In one of the first lengthy newspaper profiles ever written about Perry, in the Abilene Reporter-News, fellow Rep. Cliff Johnson, now a lobbyist and longtime friend, said of the of the West Texas farm boy: “He’s one of the top two or three (representatives) of the freshman class. I think the sky is the limit.”
Perry’s wife, Anita, told the paper a few years later: “He breathes politics.”
At the beginning of his six-year run in the state House, Perry shot down the notion that he might switch parties despite his conservative leanings that put him at odds with his party leaders. After former U.S. Rep. Kent Hance of Lubbock defected to the Republican Party in 1985, Perry told the Abilene paper he was “disappointed,” saying he planned to “change my party” rather than defect to the other side.
“I want the left hand side of the party to make the right hand side of the party comfortable,” Perry was quoted as saying. Hance, now chancellor of Texas Tech University, said he remembers telling Perry, “‘Good luck on it. I don’t think you can do it.' … And sure enough he couldn’t.’’
The gap was obvious by 1989, his last year in the Legislature, when Perry carried a workers' compensation insurance bill that angered the Texas trial lawyers, then a much more powerful force in state politics. That same year The Dallas Morning News named Perry one of the state's ten best legislators, but he was ripped by another publication.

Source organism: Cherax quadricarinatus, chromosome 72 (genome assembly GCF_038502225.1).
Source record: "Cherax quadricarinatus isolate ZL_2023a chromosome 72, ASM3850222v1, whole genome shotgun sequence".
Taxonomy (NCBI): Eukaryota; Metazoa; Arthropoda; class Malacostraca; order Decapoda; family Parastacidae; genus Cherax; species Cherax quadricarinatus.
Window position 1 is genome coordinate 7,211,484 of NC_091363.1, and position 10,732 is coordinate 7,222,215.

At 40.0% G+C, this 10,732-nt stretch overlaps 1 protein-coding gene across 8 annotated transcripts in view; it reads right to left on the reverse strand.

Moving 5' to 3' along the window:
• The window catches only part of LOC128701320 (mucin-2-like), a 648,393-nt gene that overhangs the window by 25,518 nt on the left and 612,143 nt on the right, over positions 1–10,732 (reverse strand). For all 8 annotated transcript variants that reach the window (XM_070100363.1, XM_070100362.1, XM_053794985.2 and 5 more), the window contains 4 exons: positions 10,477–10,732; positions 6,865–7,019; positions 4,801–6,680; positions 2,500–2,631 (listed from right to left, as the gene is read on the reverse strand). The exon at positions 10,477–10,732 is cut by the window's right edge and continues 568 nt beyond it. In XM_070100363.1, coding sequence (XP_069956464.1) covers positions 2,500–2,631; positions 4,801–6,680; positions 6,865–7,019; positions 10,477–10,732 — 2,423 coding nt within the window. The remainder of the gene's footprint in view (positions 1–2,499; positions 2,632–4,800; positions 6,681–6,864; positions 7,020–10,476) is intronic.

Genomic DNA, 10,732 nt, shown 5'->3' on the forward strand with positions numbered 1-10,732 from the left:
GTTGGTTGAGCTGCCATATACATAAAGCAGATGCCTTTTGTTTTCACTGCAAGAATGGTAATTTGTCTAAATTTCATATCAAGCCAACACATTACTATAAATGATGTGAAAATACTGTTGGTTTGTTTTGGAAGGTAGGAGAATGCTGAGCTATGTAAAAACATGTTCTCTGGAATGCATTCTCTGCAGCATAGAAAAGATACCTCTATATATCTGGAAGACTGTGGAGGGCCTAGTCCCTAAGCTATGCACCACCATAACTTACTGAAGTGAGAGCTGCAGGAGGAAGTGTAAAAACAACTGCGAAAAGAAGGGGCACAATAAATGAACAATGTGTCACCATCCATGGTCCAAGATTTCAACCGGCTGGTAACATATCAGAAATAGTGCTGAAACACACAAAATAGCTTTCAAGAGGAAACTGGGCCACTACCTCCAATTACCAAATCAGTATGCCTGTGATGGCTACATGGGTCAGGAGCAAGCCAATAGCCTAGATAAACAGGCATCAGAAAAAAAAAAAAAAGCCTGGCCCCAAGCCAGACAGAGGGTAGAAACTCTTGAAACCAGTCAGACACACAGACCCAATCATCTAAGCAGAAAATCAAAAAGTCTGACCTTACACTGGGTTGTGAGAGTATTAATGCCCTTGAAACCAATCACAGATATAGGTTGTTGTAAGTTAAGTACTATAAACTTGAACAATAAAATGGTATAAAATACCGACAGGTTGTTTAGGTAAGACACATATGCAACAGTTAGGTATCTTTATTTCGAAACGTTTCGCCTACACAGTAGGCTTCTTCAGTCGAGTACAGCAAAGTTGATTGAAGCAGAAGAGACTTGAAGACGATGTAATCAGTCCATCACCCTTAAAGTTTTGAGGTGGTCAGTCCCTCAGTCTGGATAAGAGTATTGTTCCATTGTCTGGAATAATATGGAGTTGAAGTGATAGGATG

The liberal Texas Observer called Perry the “Benedict Arnold of the Democratic Party” for siding too often with Clements, the Republican governor, and not enough with his Democratic colleagues.
“If the Texas Observer ever says anything good about me, then I’ve been hit on the head and they can send me back home,” Perry quipped.
Rumors that Perry would defect to the GOP — and run against populist Democratic Agriculture Commissioner Jim Hightower — picked up steam by late 1989. On Sept. 29, 1989, he made it official at a Capitol press conference. At his side were GOP chairman Fred Meyer and U.S. Sen. Phil Gramm, a former Democrat who was aggressively courting would-be converts.
“I intend to vote the same convictions,” Perry said. “The only difference is there will be an R beside my name.”
Perry’s timing, now legendary, could not have been better. He was one of only two Republicans elected to nonjudicial statewide office in 1990. Eight years later, Republicans swept every one of them.
“Perry has been a risk taker,” said Hance, the party-switcher who became Texas Tech chancellor. “And if you look at Perry’s timing in every race, he’s been the golden guy.”
Chris Hooks contributed to this report.